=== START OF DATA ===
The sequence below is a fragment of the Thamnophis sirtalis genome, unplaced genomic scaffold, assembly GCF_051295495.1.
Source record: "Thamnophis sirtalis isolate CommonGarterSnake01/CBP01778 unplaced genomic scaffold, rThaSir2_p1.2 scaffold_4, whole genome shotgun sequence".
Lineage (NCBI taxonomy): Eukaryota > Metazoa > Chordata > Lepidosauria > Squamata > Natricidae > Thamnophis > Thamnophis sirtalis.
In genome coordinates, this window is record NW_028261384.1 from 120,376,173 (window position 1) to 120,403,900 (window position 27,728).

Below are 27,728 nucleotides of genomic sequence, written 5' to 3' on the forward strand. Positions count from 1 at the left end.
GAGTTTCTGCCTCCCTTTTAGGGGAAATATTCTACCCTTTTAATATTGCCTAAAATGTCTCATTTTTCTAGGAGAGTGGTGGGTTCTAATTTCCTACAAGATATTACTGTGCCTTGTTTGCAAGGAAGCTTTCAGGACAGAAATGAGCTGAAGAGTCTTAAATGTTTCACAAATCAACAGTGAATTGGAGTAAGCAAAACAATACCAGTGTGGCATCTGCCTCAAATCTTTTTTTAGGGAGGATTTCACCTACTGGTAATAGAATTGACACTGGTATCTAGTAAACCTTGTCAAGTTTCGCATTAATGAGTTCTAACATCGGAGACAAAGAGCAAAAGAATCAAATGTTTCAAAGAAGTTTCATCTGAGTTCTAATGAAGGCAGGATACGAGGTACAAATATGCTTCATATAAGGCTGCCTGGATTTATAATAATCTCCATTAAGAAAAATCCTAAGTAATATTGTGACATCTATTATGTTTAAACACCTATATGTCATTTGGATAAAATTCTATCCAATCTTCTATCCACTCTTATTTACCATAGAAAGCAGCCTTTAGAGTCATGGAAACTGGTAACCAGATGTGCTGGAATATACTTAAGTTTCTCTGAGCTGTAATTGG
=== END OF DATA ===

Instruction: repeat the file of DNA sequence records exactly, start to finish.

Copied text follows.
The sequence below is a fragment of the Thamnophis sirtalis genome, unplaced genomic scaffold, assembly GCF_051295495.1.
Source record: "Thamnophis sirtalis isolate CommonGarterSnake01/CBP01778 unplaced genomic scaffold, rThaSir2_p1.2 scaffold_4, whole genome shotgun sequence".
Lineage (NCBI taxonomy): Eukaryota > Metazoa > Chordata > Lepidosauria > Squamata > Natricidae > Thamnophis > Thamnophis sirtalis.
In genome coordinates, this window is record NW_028261384.1 from 120,376,173 (window position 1) to 120,403,900 (window position 27,728).

Below are 27,728 nucleotides of genomic sequence, written 5' to 3' on the forward strand. Positions count from 1 at the left end.
GAGTTTCTGCCTCCCTTTTAGGGGAAATATTCTACCCTTTTAATATTGCCTAAAATGTCTCATTTTTCTAGGAGAGTGGTGGGTTCTAATTTCCTACAAGATATTACTGTGCCTTGTTTGCAAGGAAGCTTTCAGGACAGAAATGAGCTGAAGAGTCTTAAATGTTTCACAAATCAACAGTGAATTGGAGTAAGCAAAACAATACCAGTGTGGCATCTGCCTCAAATCTTTTTTTAGGGAGGATTTCACCTACTGGTAATAGAATTGACACTGGTATCTAGTAAACCTTGTCAAGTTTCGCATTAATGAGTTCTAACATCGGAGACAAAGAGCAAAAGAATCAAATGTTTCAAAGAAGTTTCATCTGAGTTCTAATGAAGGCAGGATACGAGGTACAAATATGCTTCATATAAGGCTGCCTGGATTTATAATAATCTCCATTAAGAAAAATCCTAAGTAATATTGTGACATCTATTATGTTTAAACACCTATATGTCATTTGGATAAAATTCTATCCAATCTTCTATCCACTCTTATTTACCATAGAAAGCAGCCTTTAGAGTCATGGAAACTGGTAACCAGATGTGCTGGAATATACTTAAGTTTCTCTGAGCTGTAATTGG